But going back to your earlier point, I'd argue the onus is on the consumer to research before they buy.  Ignorance isn't an excuse.

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I think...they don't offer it as the base fare because it is entirely possible to cruise on Royal without adding on drinks, internet, excursions, photos, etc in terms of add-ons. You get free food, beverages, lodging, entertainment, housekeeping, and the ports included in your fare. There is no NEED to have the extras. Yeah..they are LOVELY. I always get the soda package and the photo package and of course I love knowing my day in port will be well spent so I get an excursion....but it's not necessary to have a full an complete cruise.

As others said, if people want free drinks, specialty dining, and wifi there is Star Class and your base fare is higher to include those costs.

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11 hours ago, twangster said:

Bundling "free" (not free) packages like NCL does is a lot closer to being shady.

Agreed.

NCL has some appealing itineraries which made me do a couple mock bookings during their (seemingly) never ending "free drinks, free dining, free airfare, free excursions, etc." promotion. YIKES! After the total price made me pick my jaw up off the desk, I realized that these items are NOT actually free.

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I think there are basically 2 "pools" of people who are regular cruisers:

1.  Those that want to get in for the lowest possible cost

2.  Those that want the convenience of having everything taken care of for them 

Of course, there are subgroups that are combinations of these 2 but for all practical purposes, these are the 2 prevailing high level concepts.

Personally, I think Royal has done a very good job of catering to both groups. 

I happen to be in Group #2 so I thoroughly enjoy Star Class and all of its inclusions even if I know, going in, that this is not going to be the most cost-effective option.  It's not about "getting my money's worth" to me.  For me, it's about paying for an experience where I am not worrying about what I need to "add on".  It's all there already.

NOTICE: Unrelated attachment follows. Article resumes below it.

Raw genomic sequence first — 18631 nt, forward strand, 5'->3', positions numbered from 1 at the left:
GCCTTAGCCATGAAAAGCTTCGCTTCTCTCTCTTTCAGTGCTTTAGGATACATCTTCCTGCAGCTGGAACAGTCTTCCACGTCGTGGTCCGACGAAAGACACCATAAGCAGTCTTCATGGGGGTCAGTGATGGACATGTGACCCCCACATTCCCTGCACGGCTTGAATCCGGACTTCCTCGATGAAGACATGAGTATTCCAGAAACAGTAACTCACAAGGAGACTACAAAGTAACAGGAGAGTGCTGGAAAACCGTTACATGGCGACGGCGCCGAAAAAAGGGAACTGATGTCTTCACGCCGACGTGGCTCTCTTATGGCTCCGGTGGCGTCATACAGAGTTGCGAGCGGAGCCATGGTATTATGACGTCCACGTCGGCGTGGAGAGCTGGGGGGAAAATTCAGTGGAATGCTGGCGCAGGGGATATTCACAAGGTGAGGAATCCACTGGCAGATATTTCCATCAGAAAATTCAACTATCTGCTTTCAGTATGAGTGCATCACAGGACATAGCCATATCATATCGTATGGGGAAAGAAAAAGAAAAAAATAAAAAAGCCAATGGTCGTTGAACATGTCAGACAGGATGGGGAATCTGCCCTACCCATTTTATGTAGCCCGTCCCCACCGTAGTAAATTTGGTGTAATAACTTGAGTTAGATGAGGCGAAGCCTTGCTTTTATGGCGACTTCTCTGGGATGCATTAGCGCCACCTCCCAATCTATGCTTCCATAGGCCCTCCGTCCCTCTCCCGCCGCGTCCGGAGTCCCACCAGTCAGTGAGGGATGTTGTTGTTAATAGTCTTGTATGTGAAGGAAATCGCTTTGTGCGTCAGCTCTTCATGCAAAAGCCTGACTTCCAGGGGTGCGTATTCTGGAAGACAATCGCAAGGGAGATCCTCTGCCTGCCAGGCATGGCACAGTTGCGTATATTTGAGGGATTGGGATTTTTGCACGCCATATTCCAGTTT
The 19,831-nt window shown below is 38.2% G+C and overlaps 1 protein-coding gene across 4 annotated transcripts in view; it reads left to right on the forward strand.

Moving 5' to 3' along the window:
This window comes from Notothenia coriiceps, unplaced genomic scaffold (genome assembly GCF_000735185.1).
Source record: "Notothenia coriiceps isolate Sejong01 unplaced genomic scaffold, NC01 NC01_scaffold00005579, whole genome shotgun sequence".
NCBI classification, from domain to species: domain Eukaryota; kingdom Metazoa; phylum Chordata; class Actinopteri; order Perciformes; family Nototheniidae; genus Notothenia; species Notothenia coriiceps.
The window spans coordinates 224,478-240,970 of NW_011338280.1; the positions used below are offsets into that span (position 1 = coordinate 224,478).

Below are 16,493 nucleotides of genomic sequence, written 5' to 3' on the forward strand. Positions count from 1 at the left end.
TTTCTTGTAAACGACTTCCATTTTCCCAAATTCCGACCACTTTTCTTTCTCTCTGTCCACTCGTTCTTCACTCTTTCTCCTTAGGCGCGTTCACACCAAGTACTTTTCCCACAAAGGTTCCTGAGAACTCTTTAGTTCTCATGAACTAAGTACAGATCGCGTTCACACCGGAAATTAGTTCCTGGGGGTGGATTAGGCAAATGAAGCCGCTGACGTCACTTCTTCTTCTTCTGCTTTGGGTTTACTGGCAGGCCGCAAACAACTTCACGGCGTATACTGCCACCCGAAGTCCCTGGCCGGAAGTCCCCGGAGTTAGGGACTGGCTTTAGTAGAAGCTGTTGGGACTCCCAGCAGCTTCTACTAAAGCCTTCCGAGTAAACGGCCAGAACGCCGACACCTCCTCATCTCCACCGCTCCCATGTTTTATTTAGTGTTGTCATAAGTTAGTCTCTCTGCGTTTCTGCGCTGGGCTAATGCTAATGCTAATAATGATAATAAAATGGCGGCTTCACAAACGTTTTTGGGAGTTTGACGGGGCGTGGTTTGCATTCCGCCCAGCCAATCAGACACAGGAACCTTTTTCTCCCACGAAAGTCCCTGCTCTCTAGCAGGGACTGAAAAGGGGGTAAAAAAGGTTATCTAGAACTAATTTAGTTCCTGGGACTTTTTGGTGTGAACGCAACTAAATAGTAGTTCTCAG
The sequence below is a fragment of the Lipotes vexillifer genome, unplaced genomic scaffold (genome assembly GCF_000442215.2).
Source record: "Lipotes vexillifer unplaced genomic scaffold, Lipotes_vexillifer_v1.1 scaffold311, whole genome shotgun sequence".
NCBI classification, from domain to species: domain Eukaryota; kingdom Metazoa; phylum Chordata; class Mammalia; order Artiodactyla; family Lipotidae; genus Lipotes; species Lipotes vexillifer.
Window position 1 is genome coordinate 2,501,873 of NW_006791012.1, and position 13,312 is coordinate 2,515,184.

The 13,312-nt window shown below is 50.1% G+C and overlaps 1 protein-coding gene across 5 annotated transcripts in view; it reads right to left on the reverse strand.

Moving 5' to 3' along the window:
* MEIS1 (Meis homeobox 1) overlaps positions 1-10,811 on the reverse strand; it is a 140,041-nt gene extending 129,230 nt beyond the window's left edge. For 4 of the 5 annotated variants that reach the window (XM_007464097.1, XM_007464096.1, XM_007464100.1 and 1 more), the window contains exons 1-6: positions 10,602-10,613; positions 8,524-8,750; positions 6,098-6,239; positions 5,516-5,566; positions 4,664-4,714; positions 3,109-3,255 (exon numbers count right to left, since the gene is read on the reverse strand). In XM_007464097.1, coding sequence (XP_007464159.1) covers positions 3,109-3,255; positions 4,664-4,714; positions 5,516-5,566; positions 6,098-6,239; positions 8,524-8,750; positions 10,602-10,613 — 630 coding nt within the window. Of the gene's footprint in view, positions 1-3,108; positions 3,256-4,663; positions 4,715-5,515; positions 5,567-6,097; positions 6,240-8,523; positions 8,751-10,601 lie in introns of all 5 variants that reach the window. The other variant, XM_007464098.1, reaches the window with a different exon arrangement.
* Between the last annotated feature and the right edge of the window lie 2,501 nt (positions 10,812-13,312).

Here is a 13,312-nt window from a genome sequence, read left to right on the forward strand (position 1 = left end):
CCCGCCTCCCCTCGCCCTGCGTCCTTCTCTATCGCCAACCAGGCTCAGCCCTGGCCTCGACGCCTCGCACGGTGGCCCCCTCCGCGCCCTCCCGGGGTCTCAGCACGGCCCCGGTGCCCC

For those who want the lowest cost, there are options there for them.  They can get a reasonable rate and then add whatever "extras" they want.

Where I think Royal has missed the boat (pun intended) is that they have failed to expand their "all inclusive" option to all of the other ships.  I fully realize that the other ship classes can never accommodate a suites restaurant and that this is one major hurdle but they could certainly adjust their AI product to compensate for that.  Everything else is already in place !

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10 hours ago, twangster said:

Shady?  That is a pretty extreme statement.

Besides they have a near All Inclusive rate.  It's called Star Class.

Ultimately it may very well be all about money.  That's perfectly okay.  They are a for-profit business.  It's up to them to create a product portfolio that accomplishes their primary goal of bringing value to their stockholders.  

They are pretty popular and their product is in high demand with a loyal following.  They are doing most things right.  

Bundling "free" (not free) packages like NCL does is a lot closer to being shady.  

Both Celebrity and Princess cater to a different demographic that doesn't tend to include binge drinkers.  They can offer bundles because they will be profitable with their bundles knowing most of their cruisers won't tend to overindulge.   Sure they may be a handful that will drink the cruise line under the profit line but most of their guests are not costing them money with bundles.  I think Princess added bundles because Celebrity went always included.  Celebrity did stumble a bit and had to retrofit unbundled fares back into the game plan when the Always In proved to miss the mark a little bit.

For many years Royal has enjoyed higher revenue per passenger using a smaller fleet compared to the 800 pound gorilla of the industry.  They accomplish this by being smarter than the 800 pound gorilla.  The question then becomes why doesn't the 800 pound gorilla realize they are leaving money on the table?  Royal has spent a lot of time with very smart people data mining sales trends and they know exactly how to push pricing to maximize revenue.   That's business smarts.

Thanks @twangster!  Appreciate the insight.  Maybe shady is a little too harsh, but something is hidden under the surface when it doesn't need to be.